Learning To Be Fine

We enter this world as observers, then as brutally honest kids without filters. Over time, though, our mimicry of adults teaches us to create a personal representative to deal with the world and to keep our real selves hidden where they won’t be seen so they can’t be criticized.

“We started out as ultrasensitive truth tellers. We saw everyone around us smiling and repeating “I’m fine! I’m fine!” and we found ourselves unable to join them in all the pretending. We had to tell the truth, which was: “Actually, I’m not fine.”

But no one knew how to handle hearing that truth, so we found other ways to tell it.

We used whatever else we could find–drugs, booze, food, money, our arms, other bodies. We acted out our truth instead of speaking it and everything became a godforsaken mess. But we were just trying to be honest.”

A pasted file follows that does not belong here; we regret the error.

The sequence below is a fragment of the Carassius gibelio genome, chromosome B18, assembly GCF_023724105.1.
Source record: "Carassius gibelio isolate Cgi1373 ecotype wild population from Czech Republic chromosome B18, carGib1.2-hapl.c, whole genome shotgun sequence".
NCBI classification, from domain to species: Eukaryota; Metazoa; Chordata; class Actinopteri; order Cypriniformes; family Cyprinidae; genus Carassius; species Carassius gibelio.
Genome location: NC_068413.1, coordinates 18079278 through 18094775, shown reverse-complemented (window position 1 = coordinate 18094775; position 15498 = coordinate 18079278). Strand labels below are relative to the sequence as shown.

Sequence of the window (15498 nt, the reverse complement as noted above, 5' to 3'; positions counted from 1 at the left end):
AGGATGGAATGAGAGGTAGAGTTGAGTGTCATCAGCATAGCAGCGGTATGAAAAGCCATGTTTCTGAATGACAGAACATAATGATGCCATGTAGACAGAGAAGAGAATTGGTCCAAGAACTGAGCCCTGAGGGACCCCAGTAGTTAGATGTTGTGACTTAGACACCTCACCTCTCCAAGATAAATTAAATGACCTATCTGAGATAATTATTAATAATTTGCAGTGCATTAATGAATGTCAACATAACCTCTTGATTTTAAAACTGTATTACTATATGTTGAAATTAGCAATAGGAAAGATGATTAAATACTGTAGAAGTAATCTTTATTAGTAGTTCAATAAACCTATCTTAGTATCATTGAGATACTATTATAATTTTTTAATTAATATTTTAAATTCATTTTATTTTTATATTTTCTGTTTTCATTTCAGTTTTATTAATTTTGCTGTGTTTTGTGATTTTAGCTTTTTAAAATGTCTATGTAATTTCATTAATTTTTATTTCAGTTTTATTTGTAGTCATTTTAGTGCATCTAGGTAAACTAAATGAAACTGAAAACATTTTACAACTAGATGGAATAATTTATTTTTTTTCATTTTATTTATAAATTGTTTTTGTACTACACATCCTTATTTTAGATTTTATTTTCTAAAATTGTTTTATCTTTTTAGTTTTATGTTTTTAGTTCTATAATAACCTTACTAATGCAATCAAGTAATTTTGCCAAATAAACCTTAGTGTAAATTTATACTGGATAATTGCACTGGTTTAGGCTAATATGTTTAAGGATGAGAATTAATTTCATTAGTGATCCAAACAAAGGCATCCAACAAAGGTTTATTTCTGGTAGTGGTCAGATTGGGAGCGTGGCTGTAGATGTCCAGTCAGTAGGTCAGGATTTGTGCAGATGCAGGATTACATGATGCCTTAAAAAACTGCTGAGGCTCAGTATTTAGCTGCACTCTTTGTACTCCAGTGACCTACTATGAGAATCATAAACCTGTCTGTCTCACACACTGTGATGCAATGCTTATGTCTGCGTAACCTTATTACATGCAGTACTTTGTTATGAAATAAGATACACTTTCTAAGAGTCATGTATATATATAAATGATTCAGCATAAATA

Melton’s book is one you won’t be able to put down. Her powerful and gorgeous writing will make you think the next three books you read were written by monkeys.

But in some ways it’s like watching a train wreck. You’ll see her hit bottom, recover, then relapse, and it’s all so refreshingly raw and honest.

I hope that we won’t have to suffer as much to learn these same lessons, but as readers traveling with her on her journey we can begin to understand the process of falling apart and of rebuilding ourselves.

Don’t Buy It

Maybe, just maybe we can resist society’s instructions to hide our true selves. We can turn off the advertisements that encourage us to spend our way out of our feelings.

“Feel lonely? Feel sad? Life hard? Well that’s certainly not because life can be lonely and sad and hard, so everybody feels that way. No, it’s because you don’t have this toy, these jeans, this hair, these countertops, this ice cream, this booze, this woman . . . fix your hot loneliness with THIS.

So we consume and consume but it never works, because you can never get enough of what you don’t need.”